[Today's guest blogger is Andrew Miller of Socialpreneur.]
On October 29, Hurricane Sandy caused severe damage up and down the East Coast. This incredible storm had high winds and rain to such a great capacity that millions were left without power, homes and businesses were flooded, and downed trees lined the roadways, making travel unsafe for millions of people.
This terrible storm, while predicted, left many unprepared for the extent of the damage that would occur as it hit landfall. People all over the East Coast focused on preparing their families for the storm by purchasing batteries, flashlights, gas, food, and water.
As the storm waters recede and power is restored, families and businesses have to survey the damage. For businesses, there is an important decision to make about when to open their doors. Several things need to be considered because opening too early can put a business, and its owners, at risk for premise liability.
Make sure your business is really ready to reopen after a storm (Hurricane Sandy or otherwise):
- Power. Opening your business prior to having working electricity is a recipe for disaster. Even if daylight appears to be enough for customers to see, it is still not safe. An unlit area away from the windows could cause a customer to fall—and their fall would be your fault.
- Water. Make sure that there is no standing water outside of your building prior to reopening. Large puddles outside of your doors can cause customers to slip and fall. Additionally, water tracked in from the storm needs to be contained on mats so that floors do not become slippery.
- Caution Signs. Purchase caution signs to identify wet floors that can be used during a storm or in any heavy rains. Alerting customers to the dangers from slippery floors is an important step in protecting yourself.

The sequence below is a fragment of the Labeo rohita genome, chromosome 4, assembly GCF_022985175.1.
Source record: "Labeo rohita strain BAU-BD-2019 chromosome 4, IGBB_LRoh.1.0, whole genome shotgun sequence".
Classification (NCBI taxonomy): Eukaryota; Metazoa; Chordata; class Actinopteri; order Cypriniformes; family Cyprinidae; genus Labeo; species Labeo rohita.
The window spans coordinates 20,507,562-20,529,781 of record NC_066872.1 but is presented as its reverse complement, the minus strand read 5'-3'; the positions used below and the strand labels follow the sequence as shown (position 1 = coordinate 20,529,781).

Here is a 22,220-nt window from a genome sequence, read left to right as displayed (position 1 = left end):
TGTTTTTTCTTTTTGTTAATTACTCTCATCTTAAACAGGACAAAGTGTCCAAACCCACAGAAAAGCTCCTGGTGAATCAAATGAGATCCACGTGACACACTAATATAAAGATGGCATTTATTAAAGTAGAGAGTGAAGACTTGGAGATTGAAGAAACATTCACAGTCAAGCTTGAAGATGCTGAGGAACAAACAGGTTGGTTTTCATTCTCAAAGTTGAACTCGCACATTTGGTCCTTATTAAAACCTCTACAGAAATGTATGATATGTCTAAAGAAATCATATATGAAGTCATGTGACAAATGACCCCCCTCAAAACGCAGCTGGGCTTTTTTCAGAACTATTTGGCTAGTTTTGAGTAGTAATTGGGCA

- Insurance. Make sure you have an insurance liability policy that includes harm to customers that are injured on your premises.
- Snow Preparedness. Purchase a snow shovel and sand that can be used on walkways outside of your business and in the parking lot. Make sure that areas are cleared and slippery spots are properly sanded to protect customers.
- Roadways. Check the road to turn into your business to make sure there are no downed power lines or trees. While the roadway leading up to your property may not be your responsibility to maintain, customers injured while pulling into your parking lot could still attempt to include you in a lawsuit.
With any business, if you’re not open, you’re not making any money. But opening your doors before you are truly prepared can lead to injury and lawsuits that could cripple your business. Establishing and implementing policies surrounding bad weather conditions is important to keeping your employees and customers safe and limiting your premise liability.
Does your business have a pre-opening checklist?
About the Author:
Andrew Miller is an experienced Social Media expert and author. He has worked in marketing for over a decade and finds his passion in bringing concepts to life for the world to enjoy. He is also an avid blogger and currently working on a book with his wife about social entrepreneurship. He is a true Socialpreneur and finds that his goal in life is to be an agent for positive social change through both his writing and business endeavors.
Find Andrew on Google+